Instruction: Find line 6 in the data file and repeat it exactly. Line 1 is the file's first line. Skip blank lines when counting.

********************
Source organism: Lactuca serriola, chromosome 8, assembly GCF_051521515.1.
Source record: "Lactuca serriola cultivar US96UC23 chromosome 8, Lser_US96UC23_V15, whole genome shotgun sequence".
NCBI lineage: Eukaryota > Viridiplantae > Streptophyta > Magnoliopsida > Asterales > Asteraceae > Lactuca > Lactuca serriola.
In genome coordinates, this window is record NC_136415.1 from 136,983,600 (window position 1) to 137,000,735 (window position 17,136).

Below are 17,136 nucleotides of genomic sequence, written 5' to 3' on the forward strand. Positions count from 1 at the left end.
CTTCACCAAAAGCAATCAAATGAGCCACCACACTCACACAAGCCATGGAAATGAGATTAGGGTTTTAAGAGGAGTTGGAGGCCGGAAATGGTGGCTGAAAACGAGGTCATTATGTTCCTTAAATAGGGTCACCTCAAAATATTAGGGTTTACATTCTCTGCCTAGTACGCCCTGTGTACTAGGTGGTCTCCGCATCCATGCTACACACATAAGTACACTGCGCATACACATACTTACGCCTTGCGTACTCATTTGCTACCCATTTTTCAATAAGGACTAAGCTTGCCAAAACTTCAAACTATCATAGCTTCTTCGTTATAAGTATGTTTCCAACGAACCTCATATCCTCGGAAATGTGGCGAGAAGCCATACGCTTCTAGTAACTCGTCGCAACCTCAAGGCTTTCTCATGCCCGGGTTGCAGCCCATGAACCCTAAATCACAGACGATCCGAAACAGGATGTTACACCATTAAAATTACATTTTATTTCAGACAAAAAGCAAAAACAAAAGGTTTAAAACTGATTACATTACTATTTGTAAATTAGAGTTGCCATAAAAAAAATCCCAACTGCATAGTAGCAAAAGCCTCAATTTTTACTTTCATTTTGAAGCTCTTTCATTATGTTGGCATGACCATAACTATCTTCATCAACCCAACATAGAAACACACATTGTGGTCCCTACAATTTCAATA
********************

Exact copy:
CTTCACCAAAAGCAATCAAATGAGCCACCACACTCACACAAGCCATGGAAATGAGATTAGGGTTTTAAGAGGAGTTGGAGGCCGGAAATGGTGGCTGAAAACGAGGTCATTATGTTCCTTAAATAGGGTCACCTCAAAATATTAGGGTTTACATTCTCTGCCTAGTACGCCCTGTGTACTAGGTGGTCTCCGCATCCATGCTACACACATAAGTACACTGCGCATACACATACTTACGCCTTGCGTACTCATTTGCTACCCATTTTTCAATAAGGACTAAGCTTGCCAAAACTTCAAACTATCATAGCTTCTTCGTTATAAGTATGTTTCCAACGAACCTCATATCCTCGGAAATGTGGCGAGAAGCCATACGCTTCTAGTAACTCGTCGCAACCTCAAGGCTTTCTCATGCCCGGGTTGCAGCCCATGAACCCTAAATCACAGACGATCCGAAACAGGATGTTACACCATTAAAATTACATTTTATTTCAGACAAAAAGCAAAAACAAAAGGTTTAAAACTGATTACATTACTATTTGTAAATTAGAGTTGCCATAAAAAAAATCCCAACTGCATAGTAGCAAAAGCCTCAATTTTTACTTTCATTTTGAAGCTCTTTCATTATGTTGGCATGACCATAACTATCTTCATCAACCCAACATAGAAACACACATTGTGGTCCCTACAATTTCAATA